Thursday, March 30, 2006

NCLB Bogeyman

Regular New York Times readers are surely under the impression that No Child Left Behind is absolutely ravaging the collective self-esteem of most public school communities, because so many totally awesome schools are being labeled "failing." Check out these state-by-state figures compiled by Bloomberg News (posted on the Fordham Foundation's site) and see if you're still buying that storyline for New York.

Seems it's easier to make the case that the federal law is too lenient, rather than too harsh. (New York, according to the charts, boasts that 80% of its students are a bunch of brainiacs under the law - yet even NYSUT, CFE, and the smaller class size advocates argue that our state's schools are so awful that we need billions and billions of dollars more to fix things. The point: people on every side of the issue understand that there are lots more than 20% of the state's kids who are getting screwed under the present system.)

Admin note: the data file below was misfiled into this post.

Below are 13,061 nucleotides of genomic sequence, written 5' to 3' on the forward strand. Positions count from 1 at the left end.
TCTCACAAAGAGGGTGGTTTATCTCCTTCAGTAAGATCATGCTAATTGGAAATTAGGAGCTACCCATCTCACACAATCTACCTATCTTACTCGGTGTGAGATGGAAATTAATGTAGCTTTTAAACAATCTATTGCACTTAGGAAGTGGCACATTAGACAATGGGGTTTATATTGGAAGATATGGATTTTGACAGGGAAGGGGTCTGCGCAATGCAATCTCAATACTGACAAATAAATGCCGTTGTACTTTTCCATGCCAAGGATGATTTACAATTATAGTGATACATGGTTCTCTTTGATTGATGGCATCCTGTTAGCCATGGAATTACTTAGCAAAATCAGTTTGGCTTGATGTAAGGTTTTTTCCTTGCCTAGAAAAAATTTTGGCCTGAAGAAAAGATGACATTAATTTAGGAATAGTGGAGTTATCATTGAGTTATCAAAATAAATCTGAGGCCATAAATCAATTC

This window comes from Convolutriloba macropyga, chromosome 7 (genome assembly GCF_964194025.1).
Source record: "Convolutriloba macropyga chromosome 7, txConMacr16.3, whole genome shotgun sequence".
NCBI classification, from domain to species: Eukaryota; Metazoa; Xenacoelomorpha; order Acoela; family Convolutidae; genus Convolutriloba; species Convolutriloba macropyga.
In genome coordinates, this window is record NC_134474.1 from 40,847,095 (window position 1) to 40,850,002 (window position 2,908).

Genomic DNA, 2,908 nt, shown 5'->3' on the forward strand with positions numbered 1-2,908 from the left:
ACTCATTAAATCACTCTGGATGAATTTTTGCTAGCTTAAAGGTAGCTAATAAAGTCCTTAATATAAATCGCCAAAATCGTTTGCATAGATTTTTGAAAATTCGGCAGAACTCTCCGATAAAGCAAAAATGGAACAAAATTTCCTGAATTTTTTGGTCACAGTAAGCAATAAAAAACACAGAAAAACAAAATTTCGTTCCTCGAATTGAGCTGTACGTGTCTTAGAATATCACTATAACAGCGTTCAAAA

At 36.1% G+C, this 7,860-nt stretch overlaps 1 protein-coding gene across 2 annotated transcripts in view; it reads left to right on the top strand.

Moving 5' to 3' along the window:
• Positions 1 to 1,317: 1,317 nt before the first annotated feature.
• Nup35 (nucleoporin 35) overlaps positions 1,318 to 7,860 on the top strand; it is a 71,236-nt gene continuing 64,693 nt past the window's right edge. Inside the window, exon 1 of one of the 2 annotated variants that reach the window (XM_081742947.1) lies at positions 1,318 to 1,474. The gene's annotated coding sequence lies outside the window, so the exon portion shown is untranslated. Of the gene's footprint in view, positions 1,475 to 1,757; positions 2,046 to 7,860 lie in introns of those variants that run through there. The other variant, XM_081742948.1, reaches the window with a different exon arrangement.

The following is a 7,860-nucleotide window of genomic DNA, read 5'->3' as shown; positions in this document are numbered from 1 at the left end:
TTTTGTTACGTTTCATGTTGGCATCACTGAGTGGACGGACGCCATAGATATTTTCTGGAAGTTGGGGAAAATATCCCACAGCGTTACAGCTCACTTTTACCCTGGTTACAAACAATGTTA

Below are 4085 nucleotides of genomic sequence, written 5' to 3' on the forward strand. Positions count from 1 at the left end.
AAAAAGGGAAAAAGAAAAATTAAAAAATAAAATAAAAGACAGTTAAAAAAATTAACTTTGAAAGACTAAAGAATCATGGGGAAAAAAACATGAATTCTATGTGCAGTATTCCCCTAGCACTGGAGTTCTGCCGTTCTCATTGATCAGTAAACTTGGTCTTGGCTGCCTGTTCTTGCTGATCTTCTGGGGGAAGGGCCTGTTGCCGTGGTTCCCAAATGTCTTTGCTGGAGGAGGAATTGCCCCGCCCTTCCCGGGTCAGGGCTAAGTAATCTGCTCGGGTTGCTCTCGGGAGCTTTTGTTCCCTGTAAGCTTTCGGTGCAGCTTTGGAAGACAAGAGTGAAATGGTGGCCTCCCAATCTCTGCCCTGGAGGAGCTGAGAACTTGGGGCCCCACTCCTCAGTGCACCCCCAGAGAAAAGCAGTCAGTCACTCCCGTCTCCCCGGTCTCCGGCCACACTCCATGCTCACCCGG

Doesn't it suggest that New York may be gaming the system? So what is everyone afraid of with all this NCLB stuff anyway? Does anyone remember the last time (other than charter schools that were closed as part of built-in accountability systems in the state's charter school law) that any grownup actually suffered because their school sucked? That's not the way we do things. If you fail, you get more cash. NCLB, the way it is currently enforced, will not change that. Fear not, New Yorkers!

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